30 Days to Better Sleep: Wake Up at the Same Time Every Day

Regular Sleep Patterns Reinforce the Circadian Rhythm, Build Sleep Drive

Sleeping in and failing to wake up at the same time every day may cause insomnia be impacting the circadian rhythm and sleep drive
Sleeping in and failing to wake up at the same time every day may cause insomnia be impacting the circadian rhythm and sleep drive. Getty Images

If you have resolved to sleep better, you may be overwhelmed with where to even begin. When sleep problems creep into your life, it can be difficult to identify the entangled issues and set things right. Chances are that your trouble sleeping didn't fully develop overnight, so allow yourself the time you need to improve your sleep. If you participate in the "How to Sleep Better in 30 Days" series, over the next 30 days you will be introduced to specific changes that you can make to sleep better.

Depending on your individual needs, you may be able to pass by a recommendation without a second thought. However, for the advice that hits closer to home, take the time that you need to resolve the issue. Together let's set out on the path to better sleep!

The first challenge may seem inconsequential, but it typically yields results quickly: Wake up at the same time every day, including weekends or days off. Ideally, you would be able to sleep as much as you need to and wouldn't wake with an alarm clock, but to begin with you can use one. You should select a wake time that you can observe every day, including weekdays and weekends. For most people, this would mean selecting a time that would allow you to get to work or school during the week and then getting up at the same time on Saturday and Sunday.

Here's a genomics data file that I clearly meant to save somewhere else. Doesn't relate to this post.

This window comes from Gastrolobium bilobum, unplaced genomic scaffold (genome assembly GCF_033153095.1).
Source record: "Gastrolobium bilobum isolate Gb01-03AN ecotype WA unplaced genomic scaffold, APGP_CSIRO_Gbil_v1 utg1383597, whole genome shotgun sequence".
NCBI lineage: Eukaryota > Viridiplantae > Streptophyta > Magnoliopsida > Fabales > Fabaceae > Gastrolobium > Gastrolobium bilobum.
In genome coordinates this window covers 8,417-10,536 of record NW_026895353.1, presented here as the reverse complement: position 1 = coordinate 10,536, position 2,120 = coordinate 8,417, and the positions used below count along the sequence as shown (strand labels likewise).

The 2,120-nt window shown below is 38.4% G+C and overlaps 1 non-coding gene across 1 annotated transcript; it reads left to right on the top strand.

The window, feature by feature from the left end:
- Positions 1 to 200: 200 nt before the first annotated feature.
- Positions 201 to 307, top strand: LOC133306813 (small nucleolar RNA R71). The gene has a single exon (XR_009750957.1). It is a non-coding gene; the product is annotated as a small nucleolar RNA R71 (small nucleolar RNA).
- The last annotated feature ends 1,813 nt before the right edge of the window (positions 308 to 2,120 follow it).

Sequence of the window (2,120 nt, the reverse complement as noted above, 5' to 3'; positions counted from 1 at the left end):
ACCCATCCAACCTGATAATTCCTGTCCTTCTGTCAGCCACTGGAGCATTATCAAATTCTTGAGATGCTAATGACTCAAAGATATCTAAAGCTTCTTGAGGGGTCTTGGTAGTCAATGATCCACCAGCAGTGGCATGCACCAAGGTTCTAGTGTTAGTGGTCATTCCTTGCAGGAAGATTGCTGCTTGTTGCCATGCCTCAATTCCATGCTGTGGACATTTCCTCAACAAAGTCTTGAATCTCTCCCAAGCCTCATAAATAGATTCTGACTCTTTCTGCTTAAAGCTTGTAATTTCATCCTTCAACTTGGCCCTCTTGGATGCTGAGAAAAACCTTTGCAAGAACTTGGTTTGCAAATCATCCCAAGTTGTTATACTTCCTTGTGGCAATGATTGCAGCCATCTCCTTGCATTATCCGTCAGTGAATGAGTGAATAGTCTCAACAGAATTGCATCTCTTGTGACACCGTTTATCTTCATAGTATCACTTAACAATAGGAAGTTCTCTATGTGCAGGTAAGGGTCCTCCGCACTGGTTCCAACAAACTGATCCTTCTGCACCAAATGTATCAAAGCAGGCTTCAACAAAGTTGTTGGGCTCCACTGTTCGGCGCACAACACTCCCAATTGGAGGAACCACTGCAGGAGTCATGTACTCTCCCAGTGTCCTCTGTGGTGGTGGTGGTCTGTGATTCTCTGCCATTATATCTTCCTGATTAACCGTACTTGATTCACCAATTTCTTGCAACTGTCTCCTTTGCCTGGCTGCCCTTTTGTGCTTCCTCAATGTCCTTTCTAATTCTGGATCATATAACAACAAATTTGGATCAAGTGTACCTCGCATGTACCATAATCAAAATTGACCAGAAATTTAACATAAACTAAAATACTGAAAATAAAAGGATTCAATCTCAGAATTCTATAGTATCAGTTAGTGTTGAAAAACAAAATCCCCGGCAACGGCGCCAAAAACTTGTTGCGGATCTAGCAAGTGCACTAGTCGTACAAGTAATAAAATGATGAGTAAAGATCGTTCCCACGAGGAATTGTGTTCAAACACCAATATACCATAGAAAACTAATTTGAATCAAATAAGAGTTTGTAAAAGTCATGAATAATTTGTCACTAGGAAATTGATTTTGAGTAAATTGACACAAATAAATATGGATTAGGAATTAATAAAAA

Once you have selected your wake time, consider whether it is feasible. This isn't about making yourself an early bird if you start out as a night owl.

Though society may pressure you into believing that waking earlier is somehow better—more moral, reflective of a hard-working nature, etc.—what evidence is there for this? Plenty of successful people stay up until 2 A.M. and sleep in until 10 A.M., so don't fall into that trap. Consider your own body and your needs.

Pick a wake-up time that you can maintain and don't let it be too early or inconsistent with your typical, natural pattern.

Why does it matter to wake up at the same time every day? Think of your wake time as the anchor to your day. Our bodies follow a circadian rhythm and this relies on consistency. There are many things that you do at about the same time every day, not the least of which is sleep. Anchoring your wake time in place is a cue (or zeitgeber) to your body about when you should be awake and when you should be asleep.

Waking at the same time every day will actually help you to sleep better at night. A fixed wake time helps to build a strong desire for sleep throughout wakefulness. This sleep drive gradually builds, and shortening it by sleeping in will make it harder to fall asleep the next night. If you sleep in 2 hours on a Sunday morning, it is just like trying to go to bed 2 hours early that night. This may cause Sunday night insomnia. A fixed wake time is especially important for people who have difficult falling or staying asleep, characteristic of insomnia.

It is important that when your alarm goes off at your selected wake time, you get up. You cannot hit the snooze and stay in bed for an hour or even 9 minutes. You want consistency, and this requires ruling yourself with an iron fist. You might put your alarm clock across the room if you are apt to hit the snooze while half asleep. In order to track your success, you can record your bedtime and wake time on a sleep log. This information will be useful as you implement further changes to improve your sleep.

If adhering to a fixed wake time daily proves to be a difficult task for you, allow yourself 1 to 2 weeks of consistency in your wake times before you make further changes to sleep better.

Check out the entire series, "How to Sleep Better in 30 Days."

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